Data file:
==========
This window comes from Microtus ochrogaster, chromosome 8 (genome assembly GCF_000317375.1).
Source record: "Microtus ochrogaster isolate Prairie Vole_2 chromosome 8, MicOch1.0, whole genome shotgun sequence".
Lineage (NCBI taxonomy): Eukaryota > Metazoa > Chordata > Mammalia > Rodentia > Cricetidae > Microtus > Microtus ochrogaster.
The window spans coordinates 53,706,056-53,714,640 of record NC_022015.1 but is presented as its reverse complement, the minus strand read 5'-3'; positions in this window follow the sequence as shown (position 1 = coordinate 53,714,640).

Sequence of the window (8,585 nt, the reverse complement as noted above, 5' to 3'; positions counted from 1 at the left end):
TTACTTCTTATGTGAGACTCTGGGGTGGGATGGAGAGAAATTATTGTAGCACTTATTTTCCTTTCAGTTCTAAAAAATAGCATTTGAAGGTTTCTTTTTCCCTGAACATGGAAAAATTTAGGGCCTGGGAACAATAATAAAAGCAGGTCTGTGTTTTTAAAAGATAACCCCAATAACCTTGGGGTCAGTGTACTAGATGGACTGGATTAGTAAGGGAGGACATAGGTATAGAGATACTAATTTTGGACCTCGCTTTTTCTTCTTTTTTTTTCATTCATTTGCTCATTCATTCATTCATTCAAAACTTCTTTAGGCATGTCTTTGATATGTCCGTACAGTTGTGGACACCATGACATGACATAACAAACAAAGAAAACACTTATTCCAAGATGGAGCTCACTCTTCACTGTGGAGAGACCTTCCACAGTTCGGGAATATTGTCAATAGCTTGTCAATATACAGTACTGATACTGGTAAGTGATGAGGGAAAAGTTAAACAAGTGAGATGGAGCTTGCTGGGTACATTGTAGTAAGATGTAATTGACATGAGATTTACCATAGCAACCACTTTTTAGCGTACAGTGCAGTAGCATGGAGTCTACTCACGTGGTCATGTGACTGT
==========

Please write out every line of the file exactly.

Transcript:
This window comes from Microtus ochrogaster, chromosome 8 (genome assembly GCF_000317375.1).
Source record: "Microtus ochrogaster isolate Prairie Vole_2 chromosome 8, MicOch1.0, whole genome shotgun sequence".
Lineage (NCBI taxonomy): Eukaryota > Metazoa > Chordata > Mammalia > Rodentia > Cricetidae > Microtus > Microtus ochrogaster.
The window spans coordinates 53,706,056-53,714,640 of record NC_022015.1 but is presented as its reverse complement, the minus strand read 5'-3'; positions in this window follow the sequence as shown (position 1 = coordinate 53,714,640).

Sequence of the window (8,585 nt, the reverse complement as noted above, 5' to 3'; positions counted from 1 at the left end):
TTACTTCTTATGTGAGACTCTGGGGTGGGATGGAGAGAAATTATTGTAGCACTTATTTTCCTTTCAGTTCTAAAAAATAGCATTTGAAGGTTTCTTTTTCCCTGAACATGGAAAAATTTAGGGCCTGGGAACAATAATAAAAGCAGGTCTGTGTTTTTAAAAGATAACCCCAATAACCTTGGGGTCAGTGTACTAGATGGACTGGATTAGTAAGGGAGGACATAGGTATAGAGATACTAATTTTGGACCTCGCTTTTTCTTCTTTTTTTTTCATTCATTTGCTCATTCATTCATTCATTCAAAACTTCTTTAGGCATGTCTTTGATATGTCCGTACAGTTGTGGACACCATGACATGACATAACAAACAAAGAAAACACTTATTCCAAGATGGAGCTCACTCTTCACTGTGGAGAGACCTTCCACAGTTCGGGAATATTGTCAATAGCTTGTCAATATACAGTACTGATACTGGTAAGTGATGAGGGAAAAGTTAAACAAGTGAGATGGAGCTTGCTGGGTACATTGTAGTAAGATGTAATTGACATGAGATTTACCATAGCAACCACTTTTTAGCGTACAGTGCAGTAGCATGGAGTCTACTCACGTGGTCATGTGACTGT